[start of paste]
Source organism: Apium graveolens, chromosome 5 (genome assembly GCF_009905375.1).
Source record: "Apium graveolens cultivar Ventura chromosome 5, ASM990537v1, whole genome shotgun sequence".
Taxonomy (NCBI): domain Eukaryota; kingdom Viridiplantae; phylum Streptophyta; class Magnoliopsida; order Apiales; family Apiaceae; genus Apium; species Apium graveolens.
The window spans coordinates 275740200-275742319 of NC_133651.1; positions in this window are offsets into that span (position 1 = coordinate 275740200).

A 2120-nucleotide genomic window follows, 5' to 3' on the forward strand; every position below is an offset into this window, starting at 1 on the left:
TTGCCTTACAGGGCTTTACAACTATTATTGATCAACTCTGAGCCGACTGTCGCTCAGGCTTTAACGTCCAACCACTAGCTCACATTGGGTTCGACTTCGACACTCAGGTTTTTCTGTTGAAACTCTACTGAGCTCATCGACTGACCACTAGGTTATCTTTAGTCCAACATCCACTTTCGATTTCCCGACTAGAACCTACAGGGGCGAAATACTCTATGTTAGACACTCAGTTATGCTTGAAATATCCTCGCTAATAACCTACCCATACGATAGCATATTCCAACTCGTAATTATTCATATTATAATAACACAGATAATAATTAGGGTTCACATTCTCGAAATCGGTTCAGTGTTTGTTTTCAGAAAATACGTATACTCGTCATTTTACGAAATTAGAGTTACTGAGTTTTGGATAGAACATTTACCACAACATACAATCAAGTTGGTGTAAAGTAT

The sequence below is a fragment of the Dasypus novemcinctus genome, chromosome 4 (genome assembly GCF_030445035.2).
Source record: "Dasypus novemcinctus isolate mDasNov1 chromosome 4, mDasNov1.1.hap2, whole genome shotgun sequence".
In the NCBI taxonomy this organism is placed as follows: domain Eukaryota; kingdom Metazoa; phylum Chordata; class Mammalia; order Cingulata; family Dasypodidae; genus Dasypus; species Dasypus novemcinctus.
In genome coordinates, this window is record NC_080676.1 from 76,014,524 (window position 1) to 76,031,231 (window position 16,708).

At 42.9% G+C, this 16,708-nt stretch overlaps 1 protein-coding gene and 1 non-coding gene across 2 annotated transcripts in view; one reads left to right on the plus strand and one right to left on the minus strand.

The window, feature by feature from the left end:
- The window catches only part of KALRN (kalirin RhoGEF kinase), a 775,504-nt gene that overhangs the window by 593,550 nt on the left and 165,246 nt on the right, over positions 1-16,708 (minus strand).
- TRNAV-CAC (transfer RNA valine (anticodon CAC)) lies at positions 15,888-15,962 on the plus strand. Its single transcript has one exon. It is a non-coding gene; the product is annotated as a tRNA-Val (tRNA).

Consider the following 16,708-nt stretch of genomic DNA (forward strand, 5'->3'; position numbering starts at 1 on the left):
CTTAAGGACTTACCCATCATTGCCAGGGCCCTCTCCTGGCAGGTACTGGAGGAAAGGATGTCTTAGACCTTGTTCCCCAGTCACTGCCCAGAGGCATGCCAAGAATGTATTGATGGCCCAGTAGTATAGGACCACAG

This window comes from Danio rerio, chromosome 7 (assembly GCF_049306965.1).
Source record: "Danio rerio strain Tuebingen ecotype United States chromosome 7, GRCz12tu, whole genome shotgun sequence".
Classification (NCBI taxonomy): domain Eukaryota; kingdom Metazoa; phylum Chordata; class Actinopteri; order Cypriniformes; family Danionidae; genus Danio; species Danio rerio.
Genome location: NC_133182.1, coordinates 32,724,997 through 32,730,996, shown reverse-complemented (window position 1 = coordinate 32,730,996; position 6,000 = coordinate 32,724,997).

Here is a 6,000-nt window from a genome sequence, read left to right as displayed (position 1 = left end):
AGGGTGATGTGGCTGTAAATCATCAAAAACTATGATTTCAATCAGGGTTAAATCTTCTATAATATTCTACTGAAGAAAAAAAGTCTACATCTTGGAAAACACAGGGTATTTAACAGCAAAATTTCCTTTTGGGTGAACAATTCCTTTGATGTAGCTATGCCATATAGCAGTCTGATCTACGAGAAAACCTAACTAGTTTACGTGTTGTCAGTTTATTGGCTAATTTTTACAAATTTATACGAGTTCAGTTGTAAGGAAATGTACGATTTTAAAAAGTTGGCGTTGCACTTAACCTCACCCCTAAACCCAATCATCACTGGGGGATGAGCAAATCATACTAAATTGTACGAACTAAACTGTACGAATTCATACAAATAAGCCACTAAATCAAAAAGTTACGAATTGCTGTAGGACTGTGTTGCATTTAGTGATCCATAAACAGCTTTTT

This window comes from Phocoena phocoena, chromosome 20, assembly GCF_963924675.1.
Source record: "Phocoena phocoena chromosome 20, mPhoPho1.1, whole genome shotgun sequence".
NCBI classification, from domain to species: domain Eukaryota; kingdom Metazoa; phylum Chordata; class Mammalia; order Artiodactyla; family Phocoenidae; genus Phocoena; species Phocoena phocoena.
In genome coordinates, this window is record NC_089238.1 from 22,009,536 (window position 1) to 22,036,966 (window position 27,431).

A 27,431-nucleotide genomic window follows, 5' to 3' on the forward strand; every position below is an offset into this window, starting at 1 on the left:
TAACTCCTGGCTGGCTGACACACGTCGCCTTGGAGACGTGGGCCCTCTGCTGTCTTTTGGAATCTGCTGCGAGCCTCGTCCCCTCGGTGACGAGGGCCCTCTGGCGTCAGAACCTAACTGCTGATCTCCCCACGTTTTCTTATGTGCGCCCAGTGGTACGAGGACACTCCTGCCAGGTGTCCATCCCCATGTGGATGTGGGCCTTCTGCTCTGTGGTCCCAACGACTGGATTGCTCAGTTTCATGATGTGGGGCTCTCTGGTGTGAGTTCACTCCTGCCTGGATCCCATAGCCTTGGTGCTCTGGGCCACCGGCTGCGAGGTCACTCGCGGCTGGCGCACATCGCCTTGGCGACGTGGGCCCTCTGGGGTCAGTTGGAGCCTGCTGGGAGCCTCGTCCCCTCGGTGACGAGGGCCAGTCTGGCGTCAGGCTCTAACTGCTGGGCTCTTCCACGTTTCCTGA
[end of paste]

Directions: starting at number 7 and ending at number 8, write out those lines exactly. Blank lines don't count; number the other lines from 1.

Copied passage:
The sequence below is a fragment of the Dasypus novemcinctus genome, chromosome 4 (genome assembly GCF_030445035.2).
Source record: "Dasypus novemcinctus isolate mDasNov1 chromosome 4, mDasNov1.1.hap2, whole genome shotgun sequence".